Feminist & LGBTQ Graphic Novels Returned To Kansas School Libraries

The Goddard school district of Kansas has reversed a decision that previously saw them remove more than two dozen books from circulation in the district's school libraries, including a number of graphic novels. Julie Cannizzo, assistant superintendent for academic affairs in Goddard, sent an email to principals and librarians last week with the list of 29 books stating "at this time, the district is not in a position to know if the books contained on this list meet our educational goals or not. Additionally, we need to gain a better understanding of the processes utilized to select books for our school libraries. For these reasons, please do not allow any of these books to be checked out while we are in the process of gathering more information. If a book on this list is currently checked out, please do (not) allow it to be checked out again once it's returned." And that the district is assembling a committee to "rate the content of the books on the list" and to review the selection process.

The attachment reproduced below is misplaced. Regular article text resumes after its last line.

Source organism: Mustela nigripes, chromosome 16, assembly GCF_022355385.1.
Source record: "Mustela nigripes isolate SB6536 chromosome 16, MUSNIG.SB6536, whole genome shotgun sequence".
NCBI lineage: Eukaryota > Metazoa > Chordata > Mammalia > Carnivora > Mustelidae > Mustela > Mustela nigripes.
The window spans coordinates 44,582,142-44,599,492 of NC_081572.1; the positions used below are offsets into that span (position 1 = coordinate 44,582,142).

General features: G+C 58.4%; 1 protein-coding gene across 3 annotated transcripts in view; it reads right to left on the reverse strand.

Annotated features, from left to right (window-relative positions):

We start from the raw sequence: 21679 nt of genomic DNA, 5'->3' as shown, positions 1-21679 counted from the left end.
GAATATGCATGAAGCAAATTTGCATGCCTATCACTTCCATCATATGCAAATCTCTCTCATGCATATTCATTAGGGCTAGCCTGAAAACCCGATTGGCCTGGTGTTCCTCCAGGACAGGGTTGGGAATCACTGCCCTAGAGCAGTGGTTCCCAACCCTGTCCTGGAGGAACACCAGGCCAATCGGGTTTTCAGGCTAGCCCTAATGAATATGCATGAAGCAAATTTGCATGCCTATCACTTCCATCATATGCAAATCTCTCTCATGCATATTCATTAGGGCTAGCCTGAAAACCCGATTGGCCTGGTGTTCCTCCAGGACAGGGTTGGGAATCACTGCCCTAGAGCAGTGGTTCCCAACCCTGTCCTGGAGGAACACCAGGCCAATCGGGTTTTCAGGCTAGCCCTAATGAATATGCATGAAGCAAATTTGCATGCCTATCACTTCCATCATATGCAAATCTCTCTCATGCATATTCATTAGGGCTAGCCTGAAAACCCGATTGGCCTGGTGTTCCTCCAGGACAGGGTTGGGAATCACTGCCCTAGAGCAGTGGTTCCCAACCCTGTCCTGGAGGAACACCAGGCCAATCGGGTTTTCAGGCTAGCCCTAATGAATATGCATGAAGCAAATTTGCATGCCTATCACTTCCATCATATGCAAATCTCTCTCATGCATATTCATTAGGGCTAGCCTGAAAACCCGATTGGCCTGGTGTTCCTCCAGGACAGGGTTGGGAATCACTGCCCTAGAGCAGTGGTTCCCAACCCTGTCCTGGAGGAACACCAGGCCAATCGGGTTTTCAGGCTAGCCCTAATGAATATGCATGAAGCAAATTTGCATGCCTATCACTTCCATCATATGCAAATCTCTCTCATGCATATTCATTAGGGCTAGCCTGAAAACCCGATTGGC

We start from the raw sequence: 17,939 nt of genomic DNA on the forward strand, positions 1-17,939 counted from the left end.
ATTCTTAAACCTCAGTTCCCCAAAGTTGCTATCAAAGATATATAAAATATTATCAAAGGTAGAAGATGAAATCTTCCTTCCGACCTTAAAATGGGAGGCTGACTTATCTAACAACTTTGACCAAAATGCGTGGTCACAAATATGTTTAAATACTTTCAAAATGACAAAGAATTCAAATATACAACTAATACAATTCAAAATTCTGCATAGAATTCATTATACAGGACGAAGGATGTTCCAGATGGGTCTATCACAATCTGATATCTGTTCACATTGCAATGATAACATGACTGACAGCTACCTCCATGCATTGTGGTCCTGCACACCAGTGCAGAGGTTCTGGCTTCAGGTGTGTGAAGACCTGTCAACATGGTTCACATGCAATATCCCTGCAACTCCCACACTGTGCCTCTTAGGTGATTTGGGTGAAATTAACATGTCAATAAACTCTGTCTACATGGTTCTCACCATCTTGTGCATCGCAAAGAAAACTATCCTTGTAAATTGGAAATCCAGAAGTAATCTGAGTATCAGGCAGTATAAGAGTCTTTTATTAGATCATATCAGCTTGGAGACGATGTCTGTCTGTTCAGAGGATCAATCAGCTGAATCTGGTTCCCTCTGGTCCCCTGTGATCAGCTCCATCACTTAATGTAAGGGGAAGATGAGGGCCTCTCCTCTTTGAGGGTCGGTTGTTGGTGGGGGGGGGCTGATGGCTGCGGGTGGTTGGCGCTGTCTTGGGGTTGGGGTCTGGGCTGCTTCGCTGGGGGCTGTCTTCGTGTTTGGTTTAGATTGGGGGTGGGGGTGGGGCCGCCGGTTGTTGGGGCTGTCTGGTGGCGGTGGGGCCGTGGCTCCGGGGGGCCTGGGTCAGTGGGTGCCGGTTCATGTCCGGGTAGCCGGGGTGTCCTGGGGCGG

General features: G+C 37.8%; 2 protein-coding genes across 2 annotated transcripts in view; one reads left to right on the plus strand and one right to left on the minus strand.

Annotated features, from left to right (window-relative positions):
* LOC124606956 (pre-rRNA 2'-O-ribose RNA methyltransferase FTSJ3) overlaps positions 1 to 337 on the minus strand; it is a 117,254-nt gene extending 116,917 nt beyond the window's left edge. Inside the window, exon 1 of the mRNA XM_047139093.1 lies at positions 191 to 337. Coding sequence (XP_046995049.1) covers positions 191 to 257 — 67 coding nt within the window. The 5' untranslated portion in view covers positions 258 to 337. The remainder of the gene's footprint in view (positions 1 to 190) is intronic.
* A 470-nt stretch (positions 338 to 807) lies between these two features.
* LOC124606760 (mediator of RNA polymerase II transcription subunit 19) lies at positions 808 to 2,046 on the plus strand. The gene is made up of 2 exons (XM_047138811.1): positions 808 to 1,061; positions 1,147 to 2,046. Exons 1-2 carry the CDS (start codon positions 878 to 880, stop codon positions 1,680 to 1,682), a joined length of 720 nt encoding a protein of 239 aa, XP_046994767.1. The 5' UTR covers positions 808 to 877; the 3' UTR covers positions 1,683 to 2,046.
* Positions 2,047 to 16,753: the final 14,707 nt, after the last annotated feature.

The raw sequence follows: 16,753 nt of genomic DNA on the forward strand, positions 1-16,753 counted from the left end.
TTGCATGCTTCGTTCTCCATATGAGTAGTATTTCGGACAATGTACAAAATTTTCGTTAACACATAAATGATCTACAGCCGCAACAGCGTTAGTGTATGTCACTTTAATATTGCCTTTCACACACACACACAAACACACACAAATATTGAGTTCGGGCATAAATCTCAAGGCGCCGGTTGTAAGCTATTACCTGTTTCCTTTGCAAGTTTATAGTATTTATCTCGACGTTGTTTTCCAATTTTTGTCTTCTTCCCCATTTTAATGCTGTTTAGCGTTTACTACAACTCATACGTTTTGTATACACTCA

More Feminist and LGBTQ Graphic Novels Banned From School Libraries
The One Summer

The graphic novels listed include This One Summer by Mariko Tamaki and Jillian Tamaki, Fun Home: A Family Tragicomic by Alison Bechdel and The Handmaid's Tale: The Graphic Novel by Margaret Atwood and Renee Nault.

A Kansas parent who had objected to language he found offensive in The Hate U Give, a novel about the aftermath of a police officer killing a Black teenager, submitted a list of other books he found questionable, and district officials agreed to halt checkouts and complete a review. "We're not banning these books or anything like that as a district," Cannizzo said. "It was just brought to our attention that that list of books may have content that's unsuitable for children."

As with the Texas challenge list, the Kansas list of books focuses on books by or about people of colour, feminists and feminism and LGBTQ content. The district has now sent a subsequent e-mail to parents detailing the reversal of the decision.